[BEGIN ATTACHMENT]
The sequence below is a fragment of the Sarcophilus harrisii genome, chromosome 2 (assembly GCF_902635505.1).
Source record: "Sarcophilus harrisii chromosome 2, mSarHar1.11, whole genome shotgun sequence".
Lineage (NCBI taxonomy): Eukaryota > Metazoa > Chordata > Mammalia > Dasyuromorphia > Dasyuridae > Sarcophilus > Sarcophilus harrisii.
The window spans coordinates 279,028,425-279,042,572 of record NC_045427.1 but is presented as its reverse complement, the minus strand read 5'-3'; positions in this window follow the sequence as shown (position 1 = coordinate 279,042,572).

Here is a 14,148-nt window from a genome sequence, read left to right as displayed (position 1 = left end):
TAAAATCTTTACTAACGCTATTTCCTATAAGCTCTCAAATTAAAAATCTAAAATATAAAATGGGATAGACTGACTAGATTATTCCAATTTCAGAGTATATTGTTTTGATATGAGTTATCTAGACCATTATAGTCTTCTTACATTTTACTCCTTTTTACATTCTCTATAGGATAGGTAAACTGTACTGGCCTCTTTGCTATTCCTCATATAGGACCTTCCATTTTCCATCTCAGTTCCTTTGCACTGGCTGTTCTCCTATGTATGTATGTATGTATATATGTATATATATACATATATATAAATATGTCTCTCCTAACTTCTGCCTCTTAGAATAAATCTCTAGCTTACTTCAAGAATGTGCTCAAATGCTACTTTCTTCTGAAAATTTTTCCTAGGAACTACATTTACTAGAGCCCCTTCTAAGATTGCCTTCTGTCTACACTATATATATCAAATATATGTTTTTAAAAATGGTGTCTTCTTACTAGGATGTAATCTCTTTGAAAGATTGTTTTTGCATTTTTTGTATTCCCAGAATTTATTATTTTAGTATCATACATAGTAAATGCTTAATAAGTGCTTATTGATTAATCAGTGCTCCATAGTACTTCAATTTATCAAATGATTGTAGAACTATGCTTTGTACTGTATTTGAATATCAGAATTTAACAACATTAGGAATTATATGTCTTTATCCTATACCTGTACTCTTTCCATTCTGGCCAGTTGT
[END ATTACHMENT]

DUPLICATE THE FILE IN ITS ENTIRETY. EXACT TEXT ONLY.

The sequence below is a fragment of the Sarcophilus harrisii genome, chromosome 2 (assembly GCF_902635505.1).
Source record: "Sarcophilus harrisii chromosome 2, mSarHar1.11, whole genome shotgun sequence".
Lineage (NCBI taxonomy): Eukaryota > Metazoa > Chordata > Mammalia > Dasyuromorphia > Dasyuridae > Sarcophilus > Sarcophilus harrisii.
The window spans coordinates 279,028,425-279,042,572 of record NC_045427.1 but is presented as its reverse complement, the minus strand read 5'-3'; positions in this window follow the sequence as shown (position 1 = coordinate 279,042,572).

Here is a 14,148-nt window from a genome sequence, read left to right as displayed (position 1 = left end):
TAAAATCTTTACTAACGCTATTTCCTATAAGCTCTCAAATTAAAAATCTAAAATATAAAATGGGATAGACTGACTAGATTATTCCAATTTCAGAGTATATTGTTTTGATATGAGTTATCTAGACCATTATAGTCTTCTTACATTTTACTCCTTTTTACATTCTCTATAGGATAGGTAAACTGTACTGGCCTCTTTGCTATTCCTCATATAGGACCTTCCATTTTCCATCTCAGTTCCTTTGCACTGGCTGTTCTCCTATGTATGTATGTATGTATATATGTATATATATACATATATATAAATATGTCTCTCCTAACTTCTGCCTCTTAGAATAAATCTCTAGCTTACTTCAAGAATGTGCTCAAATGCTACTTTCTTCTGAAAATTTTTCCTAGGAACTACATTTACTAGAGCCCCTTCTAAGATTGCCTTCTGTCTACACTATATATATCAAATATATGTTTTTAAAAATGGTGTCTTCTTACTAGGATGTAATCTCTTTGAAAGATTGTTTTTGCATTTTTTGTATTCCCAGAATTTATTATTTTAGTATCATACATAGTAAATGCTTAATAAGTGCTTATTGATTAATCAGTGCTCCATAGTACTTCAATTTATCAAATGATTGTAGAACTATGCTTTGTACTGTATTTGAATATCAGAATTTAACAACATTAGGAATTATATGTCTTTATCCTATACCTGTACTCTTTCCATTCTGGCCAGTTGT